If you are not hiring over fifty I question your judgement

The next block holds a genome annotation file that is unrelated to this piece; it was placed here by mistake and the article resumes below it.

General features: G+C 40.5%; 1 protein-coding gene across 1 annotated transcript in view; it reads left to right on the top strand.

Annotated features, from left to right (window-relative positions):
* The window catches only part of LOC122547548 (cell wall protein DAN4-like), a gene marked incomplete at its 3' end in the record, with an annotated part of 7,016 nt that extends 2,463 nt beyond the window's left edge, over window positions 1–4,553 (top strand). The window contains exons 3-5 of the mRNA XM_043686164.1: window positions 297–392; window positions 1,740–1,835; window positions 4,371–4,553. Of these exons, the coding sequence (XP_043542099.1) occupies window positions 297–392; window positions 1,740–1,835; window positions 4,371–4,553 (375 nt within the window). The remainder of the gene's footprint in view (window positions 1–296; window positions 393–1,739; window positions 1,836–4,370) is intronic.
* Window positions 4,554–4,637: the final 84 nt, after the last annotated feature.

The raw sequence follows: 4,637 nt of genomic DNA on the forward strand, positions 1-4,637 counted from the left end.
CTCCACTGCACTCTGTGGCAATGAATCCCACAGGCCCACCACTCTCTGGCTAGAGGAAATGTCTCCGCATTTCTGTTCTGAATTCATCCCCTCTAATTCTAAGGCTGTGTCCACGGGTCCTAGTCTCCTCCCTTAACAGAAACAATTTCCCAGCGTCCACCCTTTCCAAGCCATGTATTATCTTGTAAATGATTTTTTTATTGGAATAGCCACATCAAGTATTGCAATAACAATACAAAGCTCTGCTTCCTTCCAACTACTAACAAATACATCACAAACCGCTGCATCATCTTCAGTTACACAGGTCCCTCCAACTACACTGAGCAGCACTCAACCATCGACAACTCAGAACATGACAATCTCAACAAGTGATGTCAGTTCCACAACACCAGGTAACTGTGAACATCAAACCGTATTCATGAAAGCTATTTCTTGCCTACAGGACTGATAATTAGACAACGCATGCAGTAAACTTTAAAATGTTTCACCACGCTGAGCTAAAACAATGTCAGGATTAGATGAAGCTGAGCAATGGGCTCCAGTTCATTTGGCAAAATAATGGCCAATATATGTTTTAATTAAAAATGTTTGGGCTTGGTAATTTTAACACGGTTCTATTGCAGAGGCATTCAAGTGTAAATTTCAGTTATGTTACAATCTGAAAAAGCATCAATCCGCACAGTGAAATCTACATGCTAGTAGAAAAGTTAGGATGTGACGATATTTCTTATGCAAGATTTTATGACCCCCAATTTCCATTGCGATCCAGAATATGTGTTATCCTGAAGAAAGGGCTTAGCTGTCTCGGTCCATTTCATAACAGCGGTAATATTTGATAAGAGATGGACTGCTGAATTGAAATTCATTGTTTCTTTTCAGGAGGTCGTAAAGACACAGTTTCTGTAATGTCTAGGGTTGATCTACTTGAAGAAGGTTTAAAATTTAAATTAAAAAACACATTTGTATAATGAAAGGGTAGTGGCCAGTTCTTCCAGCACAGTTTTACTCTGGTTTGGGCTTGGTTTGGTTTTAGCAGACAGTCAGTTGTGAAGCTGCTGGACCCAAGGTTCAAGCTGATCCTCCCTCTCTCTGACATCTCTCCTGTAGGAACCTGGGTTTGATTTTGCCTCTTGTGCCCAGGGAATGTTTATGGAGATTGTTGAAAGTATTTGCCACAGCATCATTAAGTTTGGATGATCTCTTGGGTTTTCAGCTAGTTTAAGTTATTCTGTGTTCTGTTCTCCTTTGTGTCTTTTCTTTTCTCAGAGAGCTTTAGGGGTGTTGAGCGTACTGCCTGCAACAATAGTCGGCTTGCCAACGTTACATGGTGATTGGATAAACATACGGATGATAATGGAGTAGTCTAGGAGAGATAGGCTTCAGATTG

Recently the topic of being over fifty and the current job market has been brought up in conversations. Being over fifty and at times staring the job market in the face I find the reasons for not hiring over fifty to be specious at best. If a company is not able to look at the body of work an over fifty would bring to their job and the "value" added of experience and maturity, then I make the case they are not able to evaluate potential employees period. I hear the generic case of over fifty wants too much money. My question to HR is, did you bother to ask, did you offer some other form of compensation or have you just rejected their application based on age. The young versus old comparison and are you sure hiring that younger at a lower salary or wage is cheaper. Think about where an over fifty is at in their career. They have fought the battles of trying to get ahead in the corporate world and are ready to get out of the nonsensical climbing the corporate ladder and or working only for money. Many fifty-somethings are looking for a place to land to end their working career. Contrast that with hiring young guns who, on average, change jobs every three to five years and less looking to climb the corporate ladder or job hop looking for the highest wages. Consider the training costs involved if your company is filled with corporate climbers and job hoppers with few long term employees. Is it more cost-effective to hire the employee who will stay the course for the company or continuously train new employees? Not much will engender my disgust quicker than a company with over fifty management directing HR to place a priority on hiring younger job applicants because of mythical direct cost savings to the company rather than applicants being evaluated on the value they can bring to the company. A perceived direct money cost of an employee is a short-sighted way of managing a companies future. I can tell you with direct experience how disruptive, for instance, working with a new purchasing person every year or two is. In many cases, the supplier is as valuable in training new purchasing personnel as the company itself. This new hire training is hard on supplier relationships. It is very disruptive for the supply chain not to have an experienced guiding hand running the purchasing department. I have seen the same supplier issues get resolved only to have them pop up every few years, problems that should have been solved, but because of lack of continuity are not. Any HR department that cannot see the value in a healthy mix of experience with youthful exuberance is an HR department that is not doing its job. It takes both to keep a company on a steady course. I would much rather have a factory floor with old hands showing the new hires how to keep the products flowing with a minimum of issues. As Simon Sinek says "If you don't know people, you don't know business".